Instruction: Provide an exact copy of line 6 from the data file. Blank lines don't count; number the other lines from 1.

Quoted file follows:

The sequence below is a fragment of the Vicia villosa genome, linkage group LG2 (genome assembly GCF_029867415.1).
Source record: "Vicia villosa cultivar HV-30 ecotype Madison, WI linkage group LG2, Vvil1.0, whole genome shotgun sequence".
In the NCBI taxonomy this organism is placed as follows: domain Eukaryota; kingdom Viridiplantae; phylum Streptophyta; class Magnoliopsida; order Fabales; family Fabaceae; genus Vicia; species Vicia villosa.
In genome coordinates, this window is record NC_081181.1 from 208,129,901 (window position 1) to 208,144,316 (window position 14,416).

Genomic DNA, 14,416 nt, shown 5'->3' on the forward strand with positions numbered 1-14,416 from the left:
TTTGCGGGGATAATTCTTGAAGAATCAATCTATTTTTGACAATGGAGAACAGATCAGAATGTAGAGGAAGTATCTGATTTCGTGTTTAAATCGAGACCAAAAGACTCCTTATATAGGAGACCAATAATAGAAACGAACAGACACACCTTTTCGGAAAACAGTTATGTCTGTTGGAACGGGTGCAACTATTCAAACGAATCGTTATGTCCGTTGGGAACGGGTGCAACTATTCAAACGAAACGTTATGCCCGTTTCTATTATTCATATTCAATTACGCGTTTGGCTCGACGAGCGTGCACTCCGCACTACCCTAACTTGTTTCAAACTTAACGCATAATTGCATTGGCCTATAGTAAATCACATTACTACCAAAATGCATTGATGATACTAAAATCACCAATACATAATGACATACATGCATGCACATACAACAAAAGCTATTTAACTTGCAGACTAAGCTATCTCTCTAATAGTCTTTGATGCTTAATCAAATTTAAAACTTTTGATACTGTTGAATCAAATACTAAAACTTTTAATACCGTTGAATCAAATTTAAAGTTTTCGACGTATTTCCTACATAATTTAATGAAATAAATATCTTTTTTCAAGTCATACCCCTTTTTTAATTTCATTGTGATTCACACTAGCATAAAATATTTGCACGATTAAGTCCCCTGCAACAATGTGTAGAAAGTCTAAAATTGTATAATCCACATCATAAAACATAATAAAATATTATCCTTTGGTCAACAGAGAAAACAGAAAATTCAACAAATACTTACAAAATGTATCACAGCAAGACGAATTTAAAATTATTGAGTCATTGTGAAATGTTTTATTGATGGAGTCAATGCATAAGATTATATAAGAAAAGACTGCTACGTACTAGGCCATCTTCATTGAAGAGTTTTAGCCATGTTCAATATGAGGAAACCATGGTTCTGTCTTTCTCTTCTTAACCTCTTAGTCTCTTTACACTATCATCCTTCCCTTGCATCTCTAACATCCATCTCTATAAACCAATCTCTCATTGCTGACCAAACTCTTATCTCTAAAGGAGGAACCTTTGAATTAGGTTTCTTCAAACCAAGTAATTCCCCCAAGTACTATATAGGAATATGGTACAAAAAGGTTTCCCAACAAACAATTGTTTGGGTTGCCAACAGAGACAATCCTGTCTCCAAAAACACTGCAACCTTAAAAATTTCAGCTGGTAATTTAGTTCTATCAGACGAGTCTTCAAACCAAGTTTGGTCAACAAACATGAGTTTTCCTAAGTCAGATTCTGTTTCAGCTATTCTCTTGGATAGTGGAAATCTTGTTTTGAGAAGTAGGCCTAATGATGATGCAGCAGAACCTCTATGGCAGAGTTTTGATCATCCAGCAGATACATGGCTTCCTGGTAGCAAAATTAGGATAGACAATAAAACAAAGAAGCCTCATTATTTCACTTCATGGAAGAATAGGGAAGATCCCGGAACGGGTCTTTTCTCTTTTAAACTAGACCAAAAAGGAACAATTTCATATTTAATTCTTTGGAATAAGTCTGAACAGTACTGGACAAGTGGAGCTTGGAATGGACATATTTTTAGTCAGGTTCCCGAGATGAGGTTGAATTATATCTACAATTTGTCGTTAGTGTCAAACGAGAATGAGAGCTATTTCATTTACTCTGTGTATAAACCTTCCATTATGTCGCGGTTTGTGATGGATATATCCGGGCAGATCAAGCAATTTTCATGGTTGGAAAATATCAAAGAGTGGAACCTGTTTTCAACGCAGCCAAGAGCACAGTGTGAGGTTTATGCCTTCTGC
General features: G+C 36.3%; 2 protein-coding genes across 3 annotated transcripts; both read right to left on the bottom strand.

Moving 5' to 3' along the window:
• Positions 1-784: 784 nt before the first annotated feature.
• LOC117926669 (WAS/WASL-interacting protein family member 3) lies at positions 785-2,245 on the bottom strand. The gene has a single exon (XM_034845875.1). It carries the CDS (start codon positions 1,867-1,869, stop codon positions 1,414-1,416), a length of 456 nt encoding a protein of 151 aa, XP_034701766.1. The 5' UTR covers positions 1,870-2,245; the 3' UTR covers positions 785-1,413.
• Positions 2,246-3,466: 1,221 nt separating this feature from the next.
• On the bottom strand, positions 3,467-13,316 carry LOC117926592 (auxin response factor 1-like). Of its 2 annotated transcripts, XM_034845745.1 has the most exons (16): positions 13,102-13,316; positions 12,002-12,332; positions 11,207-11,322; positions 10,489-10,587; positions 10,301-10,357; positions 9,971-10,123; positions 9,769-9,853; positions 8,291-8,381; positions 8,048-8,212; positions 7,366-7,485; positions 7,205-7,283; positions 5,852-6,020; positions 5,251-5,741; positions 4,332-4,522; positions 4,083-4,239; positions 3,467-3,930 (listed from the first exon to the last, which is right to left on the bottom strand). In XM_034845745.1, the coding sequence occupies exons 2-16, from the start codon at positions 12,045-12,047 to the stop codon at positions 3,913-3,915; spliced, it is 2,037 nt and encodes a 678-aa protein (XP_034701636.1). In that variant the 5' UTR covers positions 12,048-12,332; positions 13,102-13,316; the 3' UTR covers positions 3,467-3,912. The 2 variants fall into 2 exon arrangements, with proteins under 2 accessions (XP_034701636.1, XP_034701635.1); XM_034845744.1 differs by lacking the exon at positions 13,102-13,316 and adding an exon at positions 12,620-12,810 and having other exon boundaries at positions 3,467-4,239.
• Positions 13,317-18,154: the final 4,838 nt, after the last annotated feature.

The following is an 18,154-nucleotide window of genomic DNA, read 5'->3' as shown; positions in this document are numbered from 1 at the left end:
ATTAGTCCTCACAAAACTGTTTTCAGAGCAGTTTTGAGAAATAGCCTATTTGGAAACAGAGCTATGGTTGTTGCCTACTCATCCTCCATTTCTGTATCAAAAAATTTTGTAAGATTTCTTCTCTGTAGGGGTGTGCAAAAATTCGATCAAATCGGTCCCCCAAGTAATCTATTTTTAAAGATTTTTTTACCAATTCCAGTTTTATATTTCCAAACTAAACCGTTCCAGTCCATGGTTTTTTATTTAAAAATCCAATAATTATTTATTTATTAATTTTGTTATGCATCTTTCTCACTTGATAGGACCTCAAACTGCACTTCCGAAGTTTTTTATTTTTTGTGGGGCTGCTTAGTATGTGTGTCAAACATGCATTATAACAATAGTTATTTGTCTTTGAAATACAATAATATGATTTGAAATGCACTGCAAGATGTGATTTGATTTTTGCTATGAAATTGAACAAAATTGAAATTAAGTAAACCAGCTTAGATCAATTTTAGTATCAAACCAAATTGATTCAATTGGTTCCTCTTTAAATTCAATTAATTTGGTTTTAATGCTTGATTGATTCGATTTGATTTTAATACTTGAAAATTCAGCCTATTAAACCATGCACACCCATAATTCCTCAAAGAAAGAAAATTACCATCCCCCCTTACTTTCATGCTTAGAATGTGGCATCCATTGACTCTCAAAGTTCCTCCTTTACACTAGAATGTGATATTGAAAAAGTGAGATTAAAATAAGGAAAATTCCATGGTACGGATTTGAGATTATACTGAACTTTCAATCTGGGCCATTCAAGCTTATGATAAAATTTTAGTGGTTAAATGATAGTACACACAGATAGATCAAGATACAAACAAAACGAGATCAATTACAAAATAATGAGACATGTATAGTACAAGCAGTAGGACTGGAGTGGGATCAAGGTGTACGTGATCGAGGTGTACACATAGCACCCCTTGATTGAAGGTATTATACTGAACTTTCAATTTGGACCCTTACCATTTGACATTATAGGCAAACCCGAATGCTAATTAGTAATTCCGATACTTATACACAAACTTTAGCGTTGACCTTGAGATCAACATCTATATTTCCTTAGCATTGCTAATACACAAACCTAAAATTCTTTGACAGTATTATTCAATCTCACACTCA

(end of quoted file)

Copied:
TTTGCGGGGATAATTCTTGAAGAATCAATCTATTTTTGACAATGGAGAACAGATCAGAATGTAGAGGAAGTATCTGATTTCGTGTTTAAATCGAGACCAAAAGACTCCTTATATAGGAGACCAATAATAGAAACGAACAGACACACCTTTTCGGAAAACAGTTATGTCTGTTGGAACGGGTGCAACTATTCAAACGAATCGTTATGTCCGTTGGGAACGGGTGCAACTATTCAAACGAAACGTTATGCCCGTTTCTATTATTCATATTCAATTACGCGTTTGGCTCGACGAGCGTGCACTCCGCACTACCCTAACTTGTTTCAAACTTAACGCATAATTGCATTGGCCTATAGTAAATCACATTACTACCAAAATGCATTGATGATACTAAAATCACCAATACATAATGACATACATGCATGCACATACAACAAAAGCTATTTAACTTGCAGACTAAGCTATCTCTCTAATAGTCTTTGATGCTTAATCAAATTTAAAACTTTTGATACTGTTGAATCAAATACTAAAACTTTTAATACCGTTGAATCAAATTTAAAGTTTTCGACGTATTTCCTACATAATTTAATGAAATAAATATCTTTTTTCAAGTCATACCCCTTTTTTAATTTCATTGTGATTCACACTAGCATAAAATATTTGCACGATTAAGTCCCCTGCAACAATGTGTAGAAAGTCTAAAATTGTATAATCCACATCATAAAACATAATAAAATATTATCCTTTGGTCAACAGAGAAAACAGAAAATTCAACAAATACTTACAAAATGTATCACAGCAAGACGAATTTAAAATTATTGAGTCATTGTGAAATGTTTTATTGATGGAGTCAATGCATAAGATTATATAAGAAAAGACTGCTACGTACTAGGCCATCTTCATTGAAGAGTTTTAGCCATGTTCAATATGAGGAAACCATGGTTCTGTCTTTCTCTTCTTAACCTCTTAGTCTCTTTACACTATCATCCTTCCCTTGCATCTCTAACATCCATCTCTATAAACCAATCTCTCATTGCTGACCAAACTCTTATCTCTAAAGGAGGAACCTTTGAATTAGGTTTCTTCAAACCAAGTAATTCCCCCAAGTACTATATAGGAATATGGTACAAAAAGGTTTCCCAACAAACAATTGTTTGGGTTGCCAACAGAGACAATCCTGTCTCCAAAAACACTGCAACCTTAAAAATTTCAGCTGGTAATTTAGTTCTATCAGACGAGTCTTCAAACCAAGTTTGGTCAACAAACATGAGTTTTCCTAAGTCAGATTCTGTTTCAGCTATTCTCTTGGATAGTGGAAATCTTGTTTTGAGAAGTAGGCCTAATGATGATGCAGCAGAACCTCTATGGCAGAGTTTTGATCATCCAGCAGATACATGGCTTCCTGGTAGCAAAATTAGGATAGACAATAAAACAAAGAAGCCTCATTATTTCACTTCATGGAAGAATAGGGAAGATCCCGGAACGGGTCTTTTCTCTTTTAAACTAGACCAAAAAGGAACAATTTCATATTTAATTCTTTGGAATAAGTCTGAACAGTACTGGACAAGTGGAGCTTGGAATGGACATATTTTTAGTCAGGTTCCCGAGATGAGGTTGAATTATATCTACAATTTGTCGTTAGTGTCAAACGAGAATGAGAGCTATTTCATTTACTCTGTGTATAAACCTTCCATTATGTCGCGGTTTGTGATGGATATATCCGGGCAGATCAAGCAATTTTCATGGTTGGAAAATATCAAAGAGTGGAACCTGTTTTCAACGCAGCCAAGAGCACAGTGTGAGGTTTATGCCTTCTGC